Moolooloo, Flinders Ranges – landscape painting

July 2013

As on most expeditions I set out with serious determination to make painting progress. However, the old fall back came into play: if it’s not working blame someone else. In this case, the gods of Mount Olympus were creating chaos out there. Don’t know what they were doing there but something was going on. Tired and emotional, after about three hours of painting in high wind, at an amazing lookout, blown over, and fell into my palette. The paint on my hurricane jacket looked better than what was on the canvas. Muttering, cursing, swearing, nothing was working, not ink, not paint, nothing. Then it happened. Time seemed to stop. The clouds parted for a moment as the sun was setting and the whole landscape turned to gold. Standing transfixed, in a state of suspended animation, then the rational analytical side of the brain kicked in, fumbled around for the camera, and then the light show was over in an instant. Threw down the brushes, walked around with hands on head, and then packed up. Impossible to paint, all you can do in these situations is hope the camera is close by and the photos do some justice to the scene. Back at camp I tried to explain what happened. The response: ‘oh yeah and what were you drinking?’ Yeah well no wonder the surrealists and abstract expressionists escaped from realism. How can a plienairist hope to be a realist when nature throws a surrealist light show?

Back to reality and observation. The sheep lifestyle at Moolooloo Station gives a whole new meaning to the term ‘free range’. No risk of the wretched live sheep exports for these sheep. They roam at will, far and wide, mixing freely with local fauna, and then make themselves available for round-up by the waterholes whenever their fleece becomes a problem load. Although I did see the remains of one unfortunate who left it too late, probably got caught in a downpour, consequential torrent, and swept away, unable to run with about half a bale of wet wool on its back. All that was left in the dry river bed was a large pile of wool laced with clods of dirt, leaves, rocks, and twigs. The hard working sheep dogs must have dined out on free take away.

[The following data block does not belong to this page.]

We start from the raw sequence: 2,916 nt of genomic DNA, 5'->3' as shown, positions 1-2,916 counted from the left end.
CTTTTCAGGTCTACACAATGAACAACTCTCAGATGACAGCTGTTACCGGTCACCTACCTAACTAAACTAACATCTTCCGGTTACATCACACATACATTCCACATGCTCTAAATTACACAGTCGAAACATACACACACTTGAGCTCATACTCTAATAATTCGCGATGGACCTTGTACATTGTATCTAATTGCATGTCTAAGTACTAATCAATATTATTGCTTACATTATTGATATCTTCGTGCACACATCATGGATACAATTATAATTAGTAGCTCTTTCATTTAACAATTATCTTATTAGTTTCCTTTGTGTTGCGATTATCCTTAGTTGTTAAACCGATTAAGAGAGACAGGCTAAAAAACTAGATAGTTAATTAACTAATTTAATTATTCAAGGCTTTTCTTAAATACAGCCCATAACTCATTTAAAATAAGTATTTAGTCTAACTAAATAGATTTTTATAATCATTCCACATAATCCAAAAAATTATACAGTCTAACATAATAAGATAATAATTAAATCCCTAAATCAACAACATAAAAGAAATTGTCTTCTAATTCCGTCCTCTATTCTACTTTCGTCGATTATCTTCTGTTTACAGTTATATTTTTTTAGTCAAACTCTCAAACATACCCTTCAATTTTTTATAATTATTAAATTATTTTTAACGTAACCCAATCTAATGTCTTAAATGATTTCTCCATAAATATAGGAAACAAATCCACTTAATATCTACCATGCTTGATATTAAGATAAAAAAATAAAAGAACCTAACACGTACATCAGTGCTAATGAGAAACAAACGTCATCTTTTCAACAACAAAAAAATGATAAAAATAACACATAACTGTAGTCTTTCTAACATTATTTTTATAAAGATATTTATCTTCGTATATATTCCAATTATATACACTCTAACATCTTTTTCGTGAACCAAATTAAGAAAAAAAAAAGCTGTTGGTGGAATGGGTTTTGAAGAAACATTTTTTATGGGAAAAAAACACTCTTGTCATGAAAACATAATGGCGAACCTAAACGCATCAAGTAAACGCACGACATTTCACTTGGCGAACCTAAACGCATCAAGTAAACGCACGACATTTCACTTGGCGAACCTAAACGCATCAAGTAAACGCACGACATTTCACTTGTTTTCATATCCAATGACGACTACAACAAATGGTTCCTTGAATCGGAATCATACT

Before the trip revisited the Art Gallery of South Australia and some of the classics of Australian landscape painting:

H.J Johnstone, Evening shadows, backwater of the Murray, South Australia (1880)
Tom Roberts, A break away! (1891)
Hans Heysen, Foothills of the Flinders (1929)
Hans Heysen, Patawarta: Land of the Oratunga (1929)

Locations
Moolooloo Station
Hannigan Gap
Blinman Hut
Parachilna Gorge lookout
Angorichina Gorge

Some photos of locations and sketches in ink and acrylics below.

Sense of place

p1010598On the track to Hannigan Gap 1/7/2013

p1010596Hannigan Gap painting location 1/7/2013

p1010607Moolooloo Station painting location 2/7/2013

p1010625-2Local critic Moolooloo Station 2/7/2013

p1010641Blinman Hut painting location 3/7/2013

p1010666Parachilna Gorge lookout painting location 4/7/2013

p1010668Parachilna Gorge lookout sunset 4/7/2013

p1010683Angorichina Gorge painting location 5/7/2013

p1010685Local critics passing by, Angorichina Gorge 5/7/2013

p1010694Parachilna Gorge lookout painting location 5/7/2013

p1010700Parachilna Gorge lookout painting location late afternoon 5/7/2013

p1010705Moolooloo Station early morning 6/7/2013

p1010701Some of the coiffured sheep 6/7/2013

 

Sketches in ink and acrylics

p1010615

Hannigan Gap 1/7/1013

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Moolooloo Station – part of ink scroll 2/7/2013

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Moolooloo Station 2/7/2013

p1010729

Blinman Hut 3/7/2013

p1010724

Angorichina Gorge 5/7/2013

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Parachilna Gorge 5/7/2013

p1010733-2

Parachilna Gorge 5/7/2013

 

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